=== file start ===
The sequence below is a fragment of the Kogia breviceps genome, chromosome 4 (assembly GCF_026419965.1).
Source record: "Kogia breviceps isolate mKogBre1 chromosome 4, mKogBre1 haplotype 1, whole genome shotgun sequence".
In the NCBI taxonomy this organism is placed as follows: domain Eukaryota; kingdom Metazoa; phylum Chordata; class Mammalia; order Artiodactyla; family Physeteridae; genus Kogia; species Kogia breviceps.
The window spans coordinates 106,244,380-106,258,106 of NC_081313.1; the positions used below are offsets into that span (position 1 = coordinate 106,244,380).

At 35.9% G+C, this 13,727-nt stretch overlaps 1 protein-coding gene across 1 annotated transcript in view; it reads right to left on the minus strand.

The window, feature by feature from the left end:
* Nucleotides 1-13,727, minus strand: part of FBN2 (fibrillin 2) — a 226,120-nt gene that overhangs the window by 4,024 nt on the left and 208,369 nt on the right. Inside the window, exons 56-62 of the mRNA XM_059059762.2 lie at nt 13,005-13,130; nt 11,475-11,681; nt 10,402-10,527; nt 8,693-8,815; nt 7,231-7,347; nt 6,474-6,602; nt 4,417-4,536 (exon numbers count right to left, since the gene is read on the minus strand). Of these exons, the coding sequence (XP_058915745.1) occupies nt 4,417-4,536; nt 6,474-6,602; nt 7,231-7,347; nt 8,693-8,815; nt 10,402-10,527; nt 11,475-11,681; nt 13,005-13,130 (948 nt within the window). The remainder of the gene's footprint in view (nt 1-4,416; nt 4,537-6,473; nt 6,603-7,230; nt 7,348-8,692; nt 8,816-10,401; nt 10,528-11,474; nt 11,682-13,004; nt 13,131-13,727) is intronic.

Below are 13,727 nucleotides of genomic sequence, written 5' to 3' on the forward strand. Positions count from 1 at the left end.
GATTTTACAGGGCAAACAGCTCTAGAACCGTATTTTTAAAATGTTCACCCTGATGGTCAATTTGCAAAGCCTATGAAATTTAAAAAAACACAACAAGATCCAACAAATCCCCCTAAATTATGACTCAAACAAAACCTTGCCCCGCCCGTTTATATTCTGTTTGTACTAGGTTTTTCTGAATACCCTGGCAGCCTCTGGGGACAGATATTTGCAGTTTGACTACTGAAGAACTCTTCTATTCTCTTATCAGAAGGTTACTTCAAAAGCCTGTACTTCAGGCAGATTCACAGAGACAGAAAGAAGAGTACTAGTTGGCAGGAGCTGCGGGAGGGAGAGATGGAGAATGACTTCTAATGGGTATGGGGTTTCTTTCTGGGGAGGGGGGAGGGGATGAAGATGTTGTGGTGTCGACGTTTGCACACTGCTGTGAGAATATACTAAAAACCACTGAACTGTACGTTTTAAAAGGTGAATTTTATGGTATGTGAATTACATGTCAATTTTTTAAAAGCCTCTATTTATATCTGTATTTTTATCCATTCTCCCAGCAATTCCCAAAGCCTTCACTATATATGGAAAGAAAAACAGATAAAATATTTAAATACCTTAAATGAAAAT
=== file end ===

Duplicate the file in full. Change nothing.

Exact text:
The sequence below is a fragment of the Kogia breviceps genome, chromosome 4 (assembly GCF_026419965.1).
Source record: "Kogia breviceps isolate mKogBre1 chromosome 4, mKogBre1 haplotype 1, whole genome shotgun sequence".
In the NCBI taxonomy this organism is placed as follows: domain Eukaryota; kingdom Metazoa; phylum Chordata; class Mammalia; order Artiodactyla; family Physeteridae; genus Kogia; species Kogia breviceps.
The window spans coordinates 106,244,380-106,258,106 of NC_081313.1; the positions used below are offsets into that span (position 1 = coordinate 106,244,380).

At 35.9% G+C, this 13,727-nt stretch overlaps 1 protein-coding gene across 1 annotated transcript in view; it reads right to left on the minus strand.

The window, feature by feature from the left end:
* Nucleotides 1-13,727, minus strand: part of FBN2 (fibrillin 2) — a 226,120-nt gene that overhangs the window by 4,024 nt on the left and 208,369 nt on the right. Inside the window, exons 56-62 of the mRNA XM_059059762.2 lie at nt 13,005-13,130; nt 11,475-11,681; nt 10,402-10,527; nt 8,693-8,815; nt 7,231-7,347; nt 6,474-6,602; nt 4,417-4,536 (exon numbers count right to left, since the gene is read on the minus strand). Of these exons, the coding sequence (XP_058915745.1) occupies nt 4,417-4,536; nt 6,474-6,602; nt 7,231-7,347; nt 8,693-8,815; nt 10,402-10,527; nt 11,475-11,681; nt 13,005-13,130 (948 nt within the window). The remainder of the gene's footprint in view (nt 1-4,416; nt 4,537-6,473; nt 6,603-7,230; nt 7,348-8,692; nt 8,816-10,401; nt 10,528-11,474; nt 11,682-13,004; nt 13,131-13,727) is intronic.

Below are 13,727 nucleotides of genomic sequence, written 5' to 3' on the forward strand. Positions count from 1 at the left end.
GATTTTACAGGGCAAACAGCTCTAGAACCGTATTTTTAAAATGTTCACCCTGATGGTCAATTTGCAAAGCCTATGAAATTTAAAAAAACACAACAAGATCCAACAAATCCCCCTAAATTATGACTCAAACAAAACCTTGCCCCGCCCGTTTATATTCTGTTTGTACTAGGTTTTTCTGAATACCCTGGCAGCCTCTGGGGACAGATATTTGCAGTTTGACTACTGAAGAACTCTTCTATTCTCTTATCAGAAGGTTACTTCAAAAGCCTGTACTTCAGGCAGATTCACAGAGACAGAAAGAAGAGTACTAGTTGGCAGGAGCTGCGGGAGGGAGAGATGGAGAATGACTTCTAATGGGTATGGGGTTTCTTTCTGGGGAGGGGGGAGGGGATGAAGATGTTGTGGTGTCGACGTTTGCACACTGCTGTGAGAATATACTAAAAACCACTGAACTGTACGTTTTAAAAGGTGAATTTTATGGTATGTGAATTACATGTCAATTTTTTAAAAGCCTCTATTTATATCTGTATTTTTATCCATTCTCCCAGCAATTCCCAAAGCCTTCACTATATATGGAAAGAAAAACAGATAAAATATTTAAATACCTTAAATGAAAAT